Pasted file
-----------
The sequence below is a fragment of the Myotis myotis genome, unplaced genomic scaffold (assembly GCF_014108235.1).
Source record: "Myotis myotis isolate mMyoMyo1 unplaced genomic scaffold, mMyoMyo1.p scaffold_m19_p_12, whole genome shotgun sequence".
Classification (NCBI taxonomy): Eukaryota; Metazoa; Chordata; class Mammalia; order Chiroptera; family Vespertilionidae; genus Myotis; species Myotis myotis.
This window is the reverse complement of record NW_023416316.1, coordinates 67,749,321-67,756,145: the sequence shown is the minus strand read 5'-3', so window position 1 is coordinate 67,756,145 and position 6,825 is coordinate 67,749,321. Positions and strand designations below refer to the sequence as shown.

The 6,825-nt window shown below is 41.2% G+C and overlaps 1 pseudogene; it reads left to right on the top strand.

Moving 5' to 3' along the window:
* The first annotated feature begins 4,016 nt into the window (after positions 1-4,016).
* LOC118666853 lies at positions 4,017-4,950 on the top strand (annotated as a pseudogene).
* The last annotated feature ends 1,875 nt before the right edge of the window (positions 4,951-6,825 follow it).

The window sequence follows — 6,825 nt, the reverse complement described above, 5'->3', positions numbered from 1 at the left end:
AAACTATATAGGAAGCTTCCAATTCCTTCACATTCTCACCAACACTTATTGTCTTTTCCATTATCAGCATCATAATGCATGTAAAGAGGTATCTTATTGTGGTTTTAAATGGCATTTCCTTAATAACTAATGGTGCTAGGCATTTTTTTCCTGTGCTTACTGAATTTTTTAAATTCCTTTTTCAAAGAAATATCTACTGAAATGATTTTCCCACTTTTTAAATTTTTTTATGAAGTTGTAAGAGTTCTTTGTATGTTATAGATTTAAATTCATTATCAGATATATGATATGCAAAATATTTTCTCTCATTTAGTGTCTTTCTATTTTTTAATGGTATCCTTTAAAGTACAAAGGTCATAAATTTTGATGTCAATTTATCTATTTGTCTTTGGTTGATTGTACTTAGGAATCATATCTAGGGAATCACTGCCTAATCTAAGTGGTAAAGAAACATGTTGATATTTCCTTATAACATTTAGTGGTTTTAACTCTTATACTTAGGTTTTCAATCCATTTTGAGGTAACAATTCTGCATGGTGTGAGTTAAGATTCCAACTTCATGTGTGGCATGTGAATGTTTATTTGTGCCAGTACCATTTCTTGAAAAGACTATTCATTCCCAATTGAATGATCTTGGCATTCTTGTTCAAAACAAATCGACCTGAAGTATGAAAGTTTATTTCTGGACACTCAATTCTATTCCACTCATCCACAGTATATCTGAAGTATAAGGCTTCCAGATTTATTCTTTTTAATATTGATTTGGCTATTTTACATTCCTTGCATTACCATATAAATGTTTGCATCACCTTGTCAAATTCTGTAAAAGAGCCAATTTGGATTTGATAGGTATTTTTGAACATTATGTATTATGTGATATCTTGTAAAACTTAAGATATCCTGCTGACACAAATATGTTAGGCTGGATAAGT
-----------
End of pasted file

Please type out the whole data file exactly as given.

The sequence below is a fragment of the Myotis myotis genome, unplaced genomic scaffold (assembly GCF_014108235.1).
Source record: "Myotis myotis isolate mMyoMyo1 unplaced genomic scaffold, mMyoMyo1.p scaffold_m19_p_12, whole genome shotgun sequence".
Classification (NCBI taxonomy): Eukaryota; Metazoa; Chordata; class Mammalia; order Chiroptera; family Vespertilionidae; genus Myotis; species Myotis myotis.
This window is the reverse complement of record NW_023416316.1, coordinates 67,749,321-67,756,145: the sequence shown is the minus strand read 5'-3', so window position 1 is coordinate 67,756,145 and position 6,825 is coordinate 67,749,321. Positions and strand designations below refer to the sequence as shown.

The 6,825-nt window shown below is 41.2% G+C and overlaps 1 pseudogene; it reads left to right on the top strand.

Moving 5' to 3' along the window:
* The first annotated feature begins 4,016 nt into the window (after positions 1-4,016).
* LOC118666853 lies at positions 4,017-4,950 on the top strand (annotated as a pseudogene).
* The last annotated feature ends 1,875 nt before the right edge of the window (positions 4,951-6,825 follow it).

The window sequence follows — 6,825 nt, the reverse complement described above, 5'->3', positions numbered from 1 at the left end:
AAACTATATAGGAAGCTTCCAATTCCTTCACATTCTCACCAACACTTATTGTCTTTTCCATTATCAGCATCATAATGCATGTAAAGAGGTATCTTATTGTGGTTTTAAATGGCATTTCCTTAATAACTAATGGTGCTAGGCATTTTTTTCCTGTGCTTACTGAATTTTTTAAATTCCTTTTTCAAAGAAATATCTACTGAAATGATTTTCCCACTTTTTAAATTTTTTTATGAAGTTGTAAGAGTTCTTTGTATGTTATAGATTTAAATTCATTATCAGATATATGATATGCAAAATATTTTCTCTCATTTAGTGTCTTTCTATTTTTTAATGGTATCCTTTAAAGTACAAAGGTCATAAATTTTGATGTCAATTTATCTATTTGTCTTTGGTTGATTGTACTTAGGAATCATATCTAGGGAATCACTGCCTAATCTAAGTGGTAAAGAAACATGTTGATATTTCCTTATAACATTTAGTGGTTTTAACTCTTATACTTAGGTTTTCAATCCATTTTGAGGTAACAATTCTGCATGGTGTGAGTTAAGATTCCAACTTCATGTGTGGCATGTGAATGTTTATTTGTGCCAGTACCATTTCTTGAAAAGACTATTCATTCCCAATTGAATGATCTTGGCATTCTTGTTCAAAACAAATCGACCTGAAGTATGAAAGTTTATTTCTGGACACTCAATTCTATTCCACTCATCCACAGTATATCTGAAGTATAAGGCTTCCAGATTTATTCTTTTTAATATTGATTTGGCTATTTTACATTCCTTGCATTACCATATAAATGTTTGCATCACCTTGTCAAATTCTGTAAAAGAGCCAATTTGGATTTGATAGGTATTTTTGAACATTATGTATTATGTGATATCTTGTAAAACTTAAGATATCCTGCTGACACAAATATGTTAGGCTGGATAAGT